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Why Focusing on Texting & Driving is Not Enough

Texting & Driving is a serious driving flaw and major factor in most collisions. This is common knowledge but we forget that there was a time when there was no such thing as texting and driving. Before texting there were plenty of collisions on the roadway. If we look back in time we'll see that all of the wrecks prior to texting - still happen today. At UltraSafe we teach 8 major reasons for all wrecks and explore what we, the driver, can do to minimize or eliminate each ingredient in the collision cake. They are: Speed, Space, Distraction, Visibility, Traction, Impatience, Miscalculation, and Intimidation. There are other reasons such as drinking and driving but these are the most common. And with a little examination you'll find that many of these reasons are related to each other, such as speed and traction. Unfortunately, we have been so incredibly bombarded with anti-texting & driving messages that we tend to forget what also is distracted driving and that there are 7 other major reasons for collisions.

Distraction includes looking at anything not related to the driving task. While looking in your rear view mirror at the tailgaiter can be considered a distraction (which it is), it is actually a part of the driving task. Looking for the window button, changing a station or song, or adjusting the temperature is not a required part of the driving task. So obviously looking at your phone is not. How about looking for your phone? Looking for your phone and looking at your phone is basically distracted driving. Although when you are looking for your phone you don't tend to stare at it - like you do at the screen on your phone. But nevertheless, both are still categorized as distracted driving even though most of us might question this comparison. And we don't all agree on what is distracted driving because we all have our own perceptions of risk that help us determine when we are being risky drivers. One driver told me they only text and drive when they have adequate following distance. Their perception of risk was not as comprehensive as mine. When it comes to distracted driving, any and all things that distract our eyes and attention from the driving task should be considered equal to each other.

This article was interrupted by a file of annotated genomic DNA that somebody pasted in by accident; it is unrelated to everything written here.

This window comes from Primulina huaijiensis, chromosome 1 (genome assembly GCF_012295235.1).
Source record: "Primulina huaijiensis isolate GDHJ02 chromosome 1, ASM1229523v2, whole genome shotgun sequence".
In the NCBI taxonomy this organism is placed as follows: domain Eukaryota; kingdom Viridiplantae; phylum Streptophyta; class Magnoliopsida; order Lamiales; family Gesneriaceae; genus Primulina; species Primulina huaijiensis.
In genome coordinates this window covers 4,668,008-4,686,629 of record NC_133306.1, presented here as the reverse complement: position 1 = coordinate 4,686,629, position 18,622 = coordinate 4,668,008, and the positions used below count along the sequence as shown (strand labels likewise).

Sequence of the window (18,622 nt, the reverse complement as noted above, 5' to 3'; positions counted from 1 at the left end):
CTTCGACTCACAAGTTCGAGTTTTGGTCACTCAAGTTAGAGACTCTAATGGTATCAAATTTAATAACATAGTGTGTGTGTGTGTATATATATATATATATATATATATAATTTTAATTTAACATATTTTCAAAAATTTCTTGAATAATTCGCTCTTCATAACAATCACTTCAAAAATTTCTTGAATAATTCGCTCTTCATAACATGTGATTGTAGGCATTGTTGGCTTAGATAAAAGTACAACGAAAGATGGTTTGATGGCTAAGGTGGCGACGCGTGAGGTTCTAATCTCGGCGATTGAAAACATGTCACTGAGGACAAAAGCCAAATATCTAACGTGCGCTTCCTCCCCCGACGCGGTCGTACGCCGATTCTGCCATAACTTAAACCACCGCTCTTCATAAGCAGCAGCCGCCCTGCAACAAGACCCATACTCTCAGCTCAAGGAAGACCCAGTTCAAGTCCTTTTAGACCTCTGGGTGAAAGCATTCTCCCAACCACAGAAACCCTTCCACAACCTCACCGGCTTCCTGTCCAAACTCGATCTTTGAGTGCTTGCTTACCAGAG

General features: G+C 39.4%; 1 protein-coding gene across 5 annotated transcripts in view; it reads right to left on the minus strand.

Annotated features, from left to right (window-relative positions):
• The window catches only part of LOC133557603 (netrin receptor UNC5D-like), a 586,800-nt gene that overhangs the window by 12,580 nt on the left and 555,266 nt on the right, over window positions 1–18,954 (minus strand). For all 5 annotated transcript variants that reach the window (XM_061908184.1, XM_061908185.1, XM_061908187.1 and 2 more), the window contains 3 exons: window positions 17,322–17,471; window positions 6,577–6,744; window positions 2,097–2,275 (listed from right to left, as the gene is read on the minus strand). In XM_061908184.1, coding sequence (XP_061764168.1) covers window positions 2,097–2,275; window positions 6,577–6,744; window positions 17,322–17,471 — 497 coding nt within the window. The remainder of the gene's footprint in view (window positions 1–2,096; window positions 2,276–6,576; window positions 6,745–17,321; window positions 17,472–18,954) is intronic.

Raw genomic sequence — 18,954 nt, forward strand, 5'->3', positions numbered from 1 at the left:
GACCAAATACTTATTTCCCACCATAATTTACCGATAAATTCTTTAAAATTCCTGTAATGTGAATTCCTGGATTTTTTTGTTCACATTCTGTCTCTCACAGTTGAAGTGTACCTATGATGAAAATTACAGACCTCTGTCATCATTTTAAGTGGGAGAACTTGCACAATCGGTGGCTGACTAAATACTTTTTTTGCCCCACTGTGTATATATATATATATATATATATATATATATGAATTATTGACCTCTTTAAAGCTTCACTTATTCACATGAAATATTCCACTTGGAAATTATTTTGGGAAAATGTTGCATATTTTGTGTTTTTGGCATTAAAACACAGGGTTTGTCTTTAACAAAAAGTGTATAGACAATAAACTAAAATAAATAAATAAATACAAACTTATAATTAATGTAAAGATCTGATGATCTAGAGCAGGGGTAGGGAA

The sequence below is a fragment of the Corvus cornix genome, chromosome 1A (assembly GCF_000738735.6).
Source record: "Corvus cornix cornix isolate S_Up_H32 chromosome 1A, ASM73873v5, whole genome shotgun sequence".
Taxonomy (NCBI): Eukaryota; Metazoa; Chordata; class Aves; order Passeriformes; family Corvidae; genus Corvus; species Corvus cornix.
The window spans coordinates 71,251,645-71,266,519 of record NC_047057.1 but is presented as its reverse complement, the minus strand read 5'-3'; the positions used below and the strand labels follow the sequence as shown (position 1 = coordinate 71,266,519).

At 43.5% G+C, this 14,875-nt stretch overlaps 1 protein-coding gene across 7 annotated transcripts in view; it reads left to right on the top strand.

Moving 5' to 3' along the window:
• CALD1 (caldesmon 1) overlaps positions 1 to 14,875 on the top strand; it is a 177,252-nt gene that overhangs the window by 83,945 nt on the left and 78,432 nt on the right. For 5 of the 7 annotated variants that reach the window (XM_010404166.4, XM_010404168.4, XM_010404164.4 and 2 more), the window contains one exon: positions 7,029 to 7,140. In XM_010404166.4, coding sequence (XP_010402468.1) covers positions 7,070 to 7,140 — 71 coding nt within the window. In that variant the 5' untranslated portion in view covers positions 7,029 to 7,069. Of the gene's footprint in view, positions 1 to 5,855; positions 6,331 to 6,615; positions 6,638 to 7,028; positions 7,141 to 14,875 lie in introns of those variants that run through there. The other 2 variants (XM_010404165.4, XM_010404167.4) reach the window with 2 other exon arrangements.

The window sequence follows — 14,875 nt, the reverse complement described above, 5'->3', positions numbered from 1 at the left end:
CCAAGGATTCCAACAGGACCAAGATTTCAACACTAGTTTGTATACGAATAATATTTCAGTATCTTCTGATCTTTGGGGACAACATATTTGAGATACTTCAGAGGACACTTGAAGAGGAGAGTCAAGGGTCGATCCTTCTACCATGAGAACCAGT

We also tend to forget the other major reasons for wrecks that were just as prevalent before texting as it is now. Before texting most people who thought they were safe drivers would say "well, I don't speed, I have no speeding tickets". Now people say "I'm a safe driver I don't text". Some still mention speeding but I'm starting to hear from more and more young people that the main gauge of safe driving is whether you text and drive or not. Focusing entirely on a few safe driving techniques is an eas

y way to forget the other reasons for wrecks or safer driving techniques like following distance; or it allows the driver to minimize risk by creating an excuse to drive unsafe by comparing it to the ultimate unsafe driving technique...texting and driving (passenger: "you need to slow down a little" - - driver: "I'm fine, at least I don't text and drive").

When evaluating your driving or maybe your child's driving please do not only rely upon texting and driving (and/or wearing a seatbelt) as the most important way to determine safe driving. Texting & driving is serious and should always be treated as one of the ultimate no-nos in driving. But also remember, even if you don't text and drive - unsafe speeds, lack of space, lack of visibility, loss of traction, impatient driving, miscalculating when to do or not to do something, and being intimidated by drivers behind you can also lead to a serious collision and be just as dangerous as distracted driving (which includes texting & driving).

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